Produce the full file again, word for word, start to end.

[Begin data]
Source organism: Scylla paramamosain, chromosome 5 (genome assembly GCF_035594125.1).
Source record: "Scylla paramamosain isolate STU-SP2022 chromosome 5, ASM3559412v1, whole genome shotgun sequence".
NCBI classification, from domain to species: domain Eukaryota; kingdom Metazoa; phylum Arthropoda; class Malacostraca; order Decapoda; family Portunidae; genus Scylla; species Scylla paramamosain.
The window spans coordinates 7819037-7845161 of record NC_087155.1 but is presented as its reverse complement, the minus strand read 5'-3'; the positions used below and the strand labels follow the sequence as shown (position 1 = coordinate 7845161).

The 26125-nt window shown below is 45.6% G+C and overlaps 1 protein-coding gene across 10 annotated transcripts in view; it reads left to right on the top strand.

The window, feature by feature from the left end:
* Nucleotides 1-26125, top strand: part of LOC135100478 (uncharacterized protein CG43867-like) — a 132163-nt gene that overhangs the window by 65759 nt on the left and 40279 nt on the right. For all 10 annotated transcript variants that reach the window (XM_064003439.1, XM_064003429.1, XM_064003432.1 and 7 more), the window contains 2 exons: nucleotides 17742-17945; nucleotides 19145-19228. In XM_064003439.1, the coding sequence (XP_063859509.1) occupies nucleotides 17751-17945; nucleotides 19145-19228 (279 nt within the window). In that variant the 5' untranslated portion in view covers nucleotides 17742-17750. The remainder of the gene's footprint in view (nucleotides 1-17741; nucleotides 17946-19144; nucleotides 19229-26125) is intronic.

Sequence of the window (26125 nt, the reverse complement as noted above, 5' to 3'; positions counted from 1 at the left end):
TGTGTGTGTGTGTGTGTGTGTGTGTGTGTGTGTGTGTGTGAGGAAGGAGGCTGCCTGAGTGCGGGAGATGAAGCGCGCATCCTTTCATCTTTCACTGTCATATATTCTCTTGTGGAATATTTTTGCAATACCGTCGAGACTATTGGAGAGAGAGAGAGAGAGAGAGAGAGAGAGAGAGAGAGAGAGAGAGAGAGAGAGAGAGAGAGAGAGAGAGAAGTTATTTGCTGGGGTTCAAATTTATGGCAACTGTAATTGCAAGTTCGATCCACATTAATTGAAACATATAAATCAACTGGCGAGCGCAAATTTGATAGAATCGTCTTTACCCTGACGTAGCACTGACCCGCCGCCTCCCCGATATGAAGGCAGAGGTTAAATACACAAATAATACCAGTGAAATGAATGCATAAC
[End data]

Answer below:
Source organism: Scylla paramamosain, chromosome 5 (genome assembly GCF_035594125.1).
Source record: "Scylla paramamosain isolate STU-SP2022 chromosome 5, ASM3559412v1, whole genome shotgun sequence".
NCBI classification, from domain to species: domain Eukaryota; kingdom Metazoa; phylum Arthropoda; class Malacostraca; order Decapoda; family Portunidae; genus Scylla; species Scylla paramamosain.
The window spans coordinates 7819037-7845161 of record NC_087155.1 but is presented as its reverse complement, the minus strand read 5'-3'; the positions used below and the strand labels follow the sequence as shown (position 1 = coordinate 7845161).

The 26125-nt window shown below is 45.6% G+C and overlaps 1 protein-coding gene across 10 annotated transcripts in view; it reads left to right on the top strand.

The window, feature by feature from the left end:
* Nucleotides 1-26125, top strand: part of LOC135100478 (uncharacterized protein CG43867-like) — a 132163-nt gene that overhangs the window by 65759 nt on the left and 40279 nt on the right. For all 10 annotated transcript variants that reach the window (XM_064003439.1, XM_064003429.1, XM_064003432.1 and 7 more), the window contains 2 exons: nucleotides 17742-17945; nucleotides 19145-19228. In XM_064003439.1, the coding sequence (XP_063859509.1) occupies nucleotides 17751-17945; nucleotides 19145-19228 (279 nt within the window). In that variant the 5' untranslated portion in view covers nucleotides 17742-17750. The remainder of the gene's footprint in view (nucleotides 1-17741; nucleotides 17946-19144; nucleotides 19229-26125) is intronic.

Sequence of the window (26125 nt, the reverse complement as noted above, 5' to 3'; positions counted from 1 at the left end):
TGTGTGTGTGTGTGTGTGTGTGTGTGTGTGTGTGTGTGTGAGGAAGGAGGCTGCCTGAGTGCGGGAGATGAAGCGCGCATCCTTTCATCTTTCACTGTCATATATTCTCTTGTGGAATATTTTTGCAATACCGTCGAGACTATTGGAGAGAGAGAGAGAGAGAGAGAGAGAGAGAGAGAGAGAGAGAGAGAGAGAGAGAGAGAGAGAGAGAGAGAAGTTATTTGCTGGGGTTCAAATTTATGGCAACTGTAATTGCAAGTTCGATCCACATTAATTGAAACATATAAATCAACTGGCGAGCGCAAATTTGATAGAATCGTCTTTACCCTGACGTAGCACTGACCCGCCGCCTCCCCGATATGAAGGCAGAGGTTAAATACACAAATAATACCAGTGAAATGAATGCATAAC